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The Five Tool Corporate Diplomat

Jun 15, 2010


The conversation began innocently enough - sitting on a porch in Half Moon Bay, overlooking, ironically, The Mavericks - where only the best come to surf and conquer the monster waves.

“Cari, you’re a Five Tool Wife,” remarked one of my husband’s friends.

At first, I wasn’t sure whether to be offended or complimented. When I asked for an explanation, he offered the analogy of the Five Tool Player, a term used in baseball to describe a player that has it all and succeeds in every critical skill necessary to excel over the long-term. The Five Tool player, he clarified, “hits for Power, hits for Average, has Skills & Speed, exceptional Throwing and Fielding skills.”

As he shared some names of famous Five-Toolers in baseball, outlining each area in detail, I started thinking about the global skill sets that make for a Five Tool Executive and Diplomat. As I am immersed day to day through my Business for Diplomatic Action role in engaging and guiding corporate executives in public diplomacy efforts, it got me thinking about those incredible Five Tool Diplomats and Executives I’ve had the opportunity to work with and learn from over the past decade. And then I wondered, what do they all have in common that has helped guide their success internationally? What are the critical skill sets that comprise a Five Tool Corporate Diplomat?

In my mind, the foundation upon which a Five Tool Corporate Diplomat concept should be based begins with an acknowledgment at the outset that a global mindset is a critical component upon which all other skill sets are formed. Seasoned successful diplomats and global executives have this in spades; however it is hardly a uniform skill set and many acknowledge it is a difficult area to teach, especially in the business world where diplomacy has never been seen until very recently as a critical skill set.

Few MBA schools dare to delve into this area, yet Thunderbird, the #1 ranked international MBA program in the US, is leading the way with their GLOBE research efforts and Global Mindset diagnostic tools. The Global Mindset, as Thunderbird defines it, is encapsulated below and comprises the first three or my five tools: Psychological Capital, Intellectual Capital, and Social Capital. In a nutshell they mean: we must know ourselves and the environment extremely well, be open and constantly learning, and finally, know how to build and leverage trusting relationships.

The Thunderbird approach echoes attributes and traits that other global executive development experts have been espousing for decades. As Camille Lavington, (noted personal executive marketing authority and author of You’ve Only Got Three Seconds) recently shared, “In my work with executives who reach the pinnacle of their careers and then go further and farther in their success, their ability to harness and leverage a combination of powerful global skills to develop their own unique brand of influence and power makes all the difference. How they do what they do and why are the keys to un-locking the mystery of what makes a Five Tool Executive.”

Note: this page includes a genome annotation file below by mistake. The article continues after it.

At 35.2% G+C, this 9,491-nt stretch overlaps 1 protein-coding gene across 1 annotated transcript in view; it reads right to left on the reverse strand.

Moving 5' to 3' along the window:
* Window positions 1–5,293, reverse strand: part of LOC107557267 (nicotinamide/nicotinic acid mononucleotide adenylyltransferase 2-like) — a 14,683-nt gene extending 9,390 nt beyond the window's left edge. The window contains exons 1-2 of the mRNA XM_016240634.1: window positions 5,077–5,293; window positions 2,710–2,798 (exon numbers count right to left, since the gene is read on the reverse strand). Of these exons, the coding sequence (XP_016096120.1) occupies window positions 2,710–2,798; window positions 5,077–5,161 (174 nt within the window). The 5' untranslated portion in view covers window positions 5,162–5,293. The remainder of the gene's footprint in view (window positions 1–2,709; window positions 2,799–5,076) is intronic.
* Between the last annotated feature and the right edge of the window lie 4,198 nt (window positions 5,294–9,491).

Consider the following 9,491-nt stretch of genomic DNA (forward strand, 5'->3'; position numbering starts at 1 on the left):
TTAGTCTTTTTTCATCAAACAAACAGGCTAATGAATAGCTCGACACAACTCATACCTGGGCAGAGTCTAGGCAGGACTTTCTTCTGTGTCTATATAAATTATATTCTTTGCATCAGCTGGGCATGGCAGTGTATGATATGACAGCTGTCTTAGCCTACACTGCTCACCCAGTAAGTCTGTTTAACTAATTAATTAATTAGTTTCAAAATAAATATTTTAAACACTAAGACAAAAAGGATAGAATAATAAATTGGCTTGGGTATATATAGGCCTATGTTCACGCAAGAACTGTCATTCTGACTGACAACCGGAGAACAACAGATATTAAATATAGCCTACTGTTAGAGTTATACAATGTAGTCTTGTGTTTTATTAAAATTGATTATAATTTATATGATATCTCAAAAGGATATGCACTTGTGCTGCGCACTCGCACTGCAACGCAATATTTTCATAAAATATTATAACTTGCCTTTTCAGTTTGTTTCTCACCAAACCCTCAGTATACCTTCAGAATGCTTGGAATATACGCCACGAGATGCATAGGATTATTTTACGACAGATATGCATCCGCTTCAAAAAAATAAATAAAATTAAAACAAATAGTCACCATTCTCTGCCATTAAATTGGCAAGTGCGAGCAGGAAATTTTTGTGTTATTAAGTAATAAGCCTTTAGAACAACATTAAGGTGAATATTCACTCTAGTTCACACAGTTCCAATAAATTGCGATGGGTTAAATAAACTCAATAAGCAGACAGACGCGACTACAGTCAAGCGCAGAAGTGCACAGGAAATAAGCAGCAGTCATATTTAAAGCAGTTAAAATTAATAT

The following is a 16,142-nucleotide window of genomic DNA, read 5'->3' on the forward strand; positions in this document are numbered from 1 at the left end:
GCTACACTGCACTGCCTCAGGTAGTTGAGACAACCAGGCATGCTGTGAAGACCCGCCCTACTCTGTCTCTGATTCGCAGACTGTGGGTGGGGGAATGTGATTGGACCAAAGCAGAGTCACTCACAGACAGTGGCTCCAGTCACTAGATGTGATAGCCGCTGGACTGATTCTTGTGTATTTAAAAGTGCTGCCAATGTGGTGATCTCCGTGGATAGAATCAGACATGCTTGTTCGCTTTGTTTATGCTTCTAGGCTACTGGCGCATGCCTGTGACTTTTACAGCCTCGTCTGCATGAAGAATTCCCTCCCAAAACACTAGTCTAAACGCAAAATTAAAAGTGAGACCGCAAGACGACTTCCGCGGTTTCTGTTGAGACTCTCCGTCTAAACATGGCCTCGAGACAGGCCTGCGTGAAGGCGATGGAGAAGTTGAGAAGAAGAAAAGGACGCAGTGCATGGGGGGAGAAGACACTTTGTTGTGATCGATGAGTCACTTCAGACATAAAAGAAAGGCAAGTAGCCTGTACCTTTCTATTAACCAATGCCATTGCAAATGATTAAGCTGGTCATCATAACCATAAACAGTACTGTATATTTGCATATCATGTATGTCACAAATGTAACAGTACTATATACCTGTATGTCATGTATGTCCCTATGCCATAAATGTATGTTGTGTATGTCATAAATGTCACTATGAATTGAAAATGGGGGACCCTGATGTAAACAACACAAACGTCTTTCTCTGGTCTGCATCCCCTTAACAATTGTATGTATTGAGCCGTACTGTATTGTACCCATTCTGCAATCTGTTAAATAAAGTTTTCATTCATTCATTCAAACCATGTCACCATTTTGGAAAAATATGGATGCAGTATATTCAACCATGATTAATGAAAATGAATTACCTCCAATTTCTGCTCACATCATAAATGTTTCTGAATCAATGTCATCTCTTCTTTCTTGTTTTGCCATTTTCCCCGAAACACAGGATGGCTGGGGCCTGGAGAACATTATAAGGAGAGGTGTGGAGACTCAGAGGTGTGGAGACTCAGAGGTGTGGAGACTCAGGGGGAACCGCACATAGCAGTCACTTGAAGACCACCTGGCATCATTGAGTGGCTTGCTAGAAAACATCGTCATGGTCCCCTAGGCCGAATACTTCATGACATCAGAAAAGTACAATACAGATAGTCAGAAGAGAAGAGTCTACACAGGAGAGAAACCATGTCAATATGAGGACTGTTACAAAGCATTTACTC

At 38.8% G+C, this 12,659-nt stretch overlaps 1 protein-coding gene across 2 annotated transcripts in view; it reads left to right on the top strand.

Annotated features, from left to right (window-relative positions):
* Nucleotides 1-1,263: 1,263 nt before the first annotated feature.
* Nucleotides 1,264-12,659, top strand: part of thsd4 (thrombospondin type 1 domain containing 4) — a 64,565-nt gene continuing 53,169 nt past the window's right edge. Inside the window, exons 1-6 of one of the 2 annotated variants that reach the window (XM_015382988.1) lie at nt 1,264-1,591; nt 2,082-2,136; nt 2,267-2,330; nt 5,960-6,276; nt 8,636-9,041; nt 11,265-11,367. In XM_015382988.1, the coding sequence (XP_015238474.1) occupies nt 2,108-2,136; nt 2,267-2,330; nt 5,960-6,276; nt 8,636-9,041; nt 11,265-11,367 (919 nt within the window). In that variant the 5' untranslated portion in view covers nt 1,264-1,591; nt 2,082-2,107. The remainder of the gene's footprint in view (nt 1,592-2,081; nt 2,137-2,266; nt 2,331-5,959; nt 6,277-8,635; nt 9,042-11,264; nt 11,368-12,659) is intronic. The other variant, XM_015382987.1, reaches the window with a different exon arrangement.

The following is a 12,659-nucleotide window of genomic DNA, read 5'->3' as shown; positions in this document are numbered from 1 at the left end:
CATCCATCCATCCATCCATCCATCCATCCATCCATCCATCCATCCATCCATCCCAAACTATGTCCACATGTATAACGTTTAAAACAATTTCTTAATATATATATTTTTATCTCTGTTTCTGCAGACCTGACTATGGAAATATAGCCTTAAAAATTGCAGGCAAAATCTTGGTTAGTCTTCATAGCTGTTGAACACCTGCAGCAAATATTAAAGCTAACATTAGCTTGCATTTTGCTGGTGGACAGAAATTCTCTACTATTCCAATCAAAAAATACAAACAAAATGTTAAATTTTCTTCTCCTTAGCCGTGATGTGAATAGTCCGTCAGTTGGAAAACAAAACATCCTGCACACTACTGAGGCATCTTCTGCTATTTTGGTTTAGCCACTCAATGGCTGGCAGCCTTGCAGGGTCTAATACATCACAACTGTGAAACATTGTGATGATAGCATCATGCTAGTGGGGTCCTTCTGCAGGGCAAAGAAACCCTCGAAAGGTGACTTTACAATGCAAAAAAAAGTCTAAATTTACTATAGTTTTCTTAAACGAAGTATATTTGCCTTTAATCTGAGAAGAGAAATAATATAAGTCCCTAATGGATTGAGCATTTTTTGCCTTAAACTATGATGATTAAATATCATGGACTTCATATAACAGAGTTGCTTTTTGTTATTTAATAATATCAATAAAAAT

The final tools, Passion and Discretion, round out what I would define as a Five Tool Corporate Diplomat, and are derived from my experience working globally with successful global execs and diplomats. All of the global mindset capital in the world cannot make for success unless it is paired with passion and discretion.

The Five Tool Corporate Diplomat:

  1. Psychological Capital – Enthusiasm for diversity; Self-assurance, self-confidence, and willingness to challenge oneself; Involves leveraging intellectual capital; Toughest to develop, takes a long time, based on experience.
  2. Intellectual Capital – Knowledge of industry, market, competitors, cultures, world events; Easiest to develop
  3. Social Capital – Ability to build trusting relationships with people from different parts of the world; Involves excellence in networking, listening, and negotiating
  4. Passion – Powerful and enduring enthusiasm for working globally, with people from different from parts of the world.
  5. Discretion -- Ability to make decisions and choices with prudence; the quality of being discreet, or careful about what one does and says

When taken as a whole, the Five Tools require an individual to have a high sense of self-awareness and the ability to understand and then implement changes in their behaviors as the environment and situation dictates. As great athletes (and particularly Five Tool players) know, you identify and focus on where you are weak, then work daily to build improvement. To some extent, improvement in any sport is easy to track - you simply follow stats and can readily measure improvement. Similarly, successful diplomats know that they have to, in their own way, constantly practice and hone their craft. With executives this is a difficult area to measure, especially since so much of this work is impacted by cognitive abilities, personalities and experiences. What is important to recognize about the Five Tools outlined above is that they are universal, and can be applied to anyone working anywhere, in any field, in any sector, including governments and non-profits. There is much we can all learn from Five Tool Executives and Diplomats that can help guide anyone who plans to pursue a global career.

In light of venerable journalist Helen Thomas’ outburst and prompt retirement last week, I would be remiss if I didn’t take a moment to emphasize the last tool, Discretion. This day and age of instant and ubiquitous communication, where seemingly every detail of one’s life and every thought is regularly posted, tweeted, and blurted out (and everyone is obsessed with social media as a preferred message platform) has me longing for the days when discretion was seen as a virtue. Discretion, after all is a key component for building and leveraging trust, influence, and power.

Discretion demands wise conduct and management, cautious discernment, and self-control. Thomas Jefferson, when reflecting on the power of society, spoke of a “wholesome discretion” and Scottish novelist Walter Scott eloquently offered, “Discretion is the perfection of reason, and a guide to us in all the duties of life.” Helen Thomas’ blatant disregard for the impact of her words, especially from someone who has built her life’s work on informing the public of current events, is not only irresponsible - it is one more example of how we’ve lost the art and skill of discretion in American society. However, I take comfort in thinking of all the Five Tool Executives and Diplomats I’ve had the pleasure of observing or working with, like Keith Reinhard and Ambassador Marc Grossman, who in their own way epitomize not only a global mindset but a grace, elegance, and quiet thoughtfulness that I wish more Americans sought to emulate.